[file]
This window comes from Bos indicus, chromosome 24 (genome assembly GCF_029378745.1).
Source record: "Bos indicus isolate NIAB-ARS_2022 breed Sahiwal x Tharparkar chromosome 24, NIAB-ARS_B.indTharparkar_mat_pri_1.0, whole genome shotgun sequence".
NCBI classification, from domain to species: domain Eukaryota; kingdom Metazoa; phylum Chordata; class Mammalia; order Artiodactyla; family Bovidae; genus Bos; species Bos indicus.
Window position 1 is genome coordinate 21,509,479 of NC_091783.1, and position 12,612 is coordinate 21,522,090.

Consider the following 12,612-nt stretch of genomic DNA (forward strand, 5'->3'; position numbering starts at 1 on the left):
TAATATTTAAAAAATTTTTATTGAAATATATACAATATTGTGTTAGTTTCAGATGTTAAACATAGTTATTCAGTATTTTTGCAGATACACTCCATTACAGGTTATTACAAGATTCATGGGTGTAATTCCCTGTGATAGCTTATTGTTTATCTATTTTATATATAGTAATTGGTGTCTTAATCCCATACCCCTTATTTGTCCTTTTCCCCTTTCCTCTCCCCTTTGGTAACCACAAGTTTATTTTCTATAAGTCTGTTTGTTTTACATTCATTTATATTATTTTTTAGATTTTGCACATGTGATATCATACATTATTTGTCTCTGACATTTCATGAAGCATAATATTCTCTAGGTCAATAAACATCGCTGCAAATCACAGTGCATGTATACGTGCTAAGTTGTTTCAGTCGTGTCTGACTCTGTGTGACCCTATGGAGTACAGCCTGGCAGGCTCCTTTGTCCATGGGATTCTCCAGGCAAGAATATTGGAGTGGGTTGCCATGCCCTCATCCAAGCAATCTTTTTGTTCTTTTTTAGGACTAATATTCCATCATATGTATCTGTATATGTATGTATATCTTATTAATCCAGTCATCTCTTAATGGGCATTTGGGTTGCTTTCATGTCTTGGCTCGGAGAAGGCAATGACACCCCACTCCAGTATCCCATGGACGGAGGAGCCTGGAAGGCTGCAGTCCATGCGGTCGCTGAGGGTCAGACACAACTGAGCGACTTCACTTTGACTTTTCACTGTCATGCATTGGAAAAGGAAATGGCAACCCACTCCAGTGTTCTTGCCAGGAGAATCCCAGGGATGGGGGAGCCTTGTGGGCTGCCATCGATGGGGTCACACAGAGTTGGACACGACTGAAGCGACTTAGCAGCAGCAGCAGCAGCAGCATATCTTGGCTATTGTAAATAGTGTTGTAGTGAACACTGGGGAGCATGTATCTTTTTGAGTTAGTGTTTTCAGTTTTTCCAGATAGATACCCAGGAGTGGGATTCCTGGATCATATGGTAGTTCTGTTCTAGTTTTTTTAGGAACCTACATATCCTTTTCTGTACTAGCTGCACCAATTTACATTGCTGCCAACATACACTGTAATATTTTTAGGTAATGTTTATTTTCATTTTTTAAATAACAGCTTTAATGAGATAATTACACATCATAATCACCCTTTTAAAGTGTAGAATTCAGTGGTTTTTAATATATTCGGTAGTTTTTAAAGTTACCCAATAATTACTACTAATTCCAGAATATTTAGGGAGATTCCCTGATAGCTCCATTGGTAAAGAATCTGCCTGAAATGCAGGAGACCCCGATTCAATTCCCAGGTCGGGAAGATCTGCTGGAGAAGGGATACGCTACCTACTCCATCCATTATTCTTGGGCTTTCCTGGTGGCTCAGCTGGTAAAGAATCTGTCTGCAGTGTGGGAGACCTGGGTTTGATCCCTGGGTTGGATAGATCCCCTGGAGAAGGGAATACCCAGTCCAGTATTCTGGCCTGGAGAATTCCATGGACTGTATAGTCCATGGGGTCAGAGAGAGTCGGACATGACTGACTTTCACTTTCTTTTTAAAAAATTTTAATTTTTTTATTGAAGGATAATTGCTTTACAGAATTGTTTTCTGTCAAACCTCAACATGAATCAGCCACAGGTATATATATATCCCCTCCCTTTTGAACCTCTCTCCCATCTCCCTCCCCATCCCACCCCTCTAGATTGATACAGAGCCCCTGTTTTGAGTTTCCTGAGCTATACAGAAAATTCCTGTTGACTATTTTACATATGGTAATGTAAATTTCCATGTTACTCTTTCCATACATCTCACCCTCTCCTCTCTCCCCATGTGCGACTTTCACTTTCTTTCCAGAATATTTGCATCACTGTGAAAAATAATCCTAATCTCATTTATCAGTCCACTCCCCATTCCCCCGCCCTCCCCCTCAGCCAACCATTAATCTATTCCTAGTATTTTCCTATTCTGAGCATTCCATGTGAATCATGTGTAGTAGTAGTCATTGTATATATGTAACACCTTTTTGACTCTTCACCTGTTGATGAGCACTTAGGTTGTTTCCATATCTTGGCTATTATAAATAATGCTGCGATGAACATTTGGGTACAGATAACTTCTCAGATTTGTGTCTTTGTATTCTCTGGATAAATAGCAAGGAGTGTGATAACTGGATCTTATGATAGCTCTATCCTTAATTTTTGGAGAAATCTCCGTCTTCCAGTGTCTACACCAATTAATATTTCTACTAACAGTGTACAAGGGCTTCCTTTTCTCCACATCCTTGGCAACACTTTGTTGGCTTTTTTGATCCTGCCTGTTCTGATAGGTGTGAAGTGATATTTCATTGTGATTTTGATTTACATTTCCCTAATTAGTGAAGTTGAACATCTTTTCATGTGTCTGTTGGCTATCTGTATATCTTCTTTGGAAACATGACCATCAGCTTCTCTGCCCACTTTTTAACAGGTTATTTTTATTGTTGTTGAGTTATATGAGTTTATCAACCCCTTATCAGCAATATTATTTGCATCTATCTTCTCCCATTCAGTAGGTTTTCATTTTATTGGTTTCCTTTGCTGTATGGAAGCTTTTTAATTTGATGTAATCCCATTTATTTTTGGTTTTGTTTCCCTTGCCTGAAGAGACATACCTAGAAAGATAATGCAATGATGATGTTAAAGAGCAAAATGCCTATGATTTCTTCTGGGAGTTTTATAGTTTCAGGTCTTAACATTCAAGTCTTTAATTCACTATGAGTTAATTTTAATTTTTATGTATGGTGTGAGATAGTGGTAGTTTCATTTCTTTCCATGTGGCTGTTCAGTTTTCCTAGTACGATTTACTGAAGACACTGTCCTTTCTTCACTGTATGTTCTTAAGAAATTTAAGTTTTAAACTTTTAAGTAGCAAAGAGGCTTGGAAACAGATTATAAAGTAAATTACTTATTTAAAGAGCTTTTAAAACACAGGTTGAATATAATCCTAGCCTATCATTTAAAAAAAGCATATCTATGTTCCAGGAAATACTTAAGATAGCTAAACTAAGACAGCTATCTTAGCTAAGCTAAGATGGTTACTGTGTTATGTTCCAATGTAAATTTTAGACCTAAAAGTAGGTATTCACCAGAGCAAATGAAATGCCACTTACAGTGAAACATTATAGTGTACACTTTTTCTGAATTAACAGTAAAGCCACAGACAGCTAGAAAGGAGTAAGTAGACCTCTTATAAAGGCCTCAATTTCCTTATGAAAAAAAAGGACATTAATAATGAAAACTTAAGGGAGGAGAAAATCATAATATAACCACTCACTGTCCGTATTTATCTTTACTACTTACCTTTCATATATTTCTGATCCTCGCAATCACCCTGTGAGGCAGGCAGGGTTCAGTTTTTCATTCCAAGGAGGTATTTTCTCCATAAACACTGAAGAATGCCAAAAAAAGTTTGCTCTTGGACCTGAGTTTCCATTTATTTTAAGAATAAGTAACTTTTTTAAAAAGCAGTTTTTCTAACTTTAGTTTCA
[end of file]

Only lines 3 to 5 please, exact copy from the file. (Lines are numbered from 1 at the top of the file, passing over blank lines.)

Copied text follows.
NCBI classification, from domain to species: domain Eukaryota; kingdom Metazoa; phylum Chordata; class Mammalia; order Artiodactyla; family Bovidae; genus Bos; species Bos indicus.
Window position 1 is genome coordinate 21,509,479 of NC_091783.1, and position 12,612 is coordinate 21,522,090.

Consider the following 12,612-nt stretch of genomic DNA (forward strand, 5'->3'; position numbering starts at 1 on the left):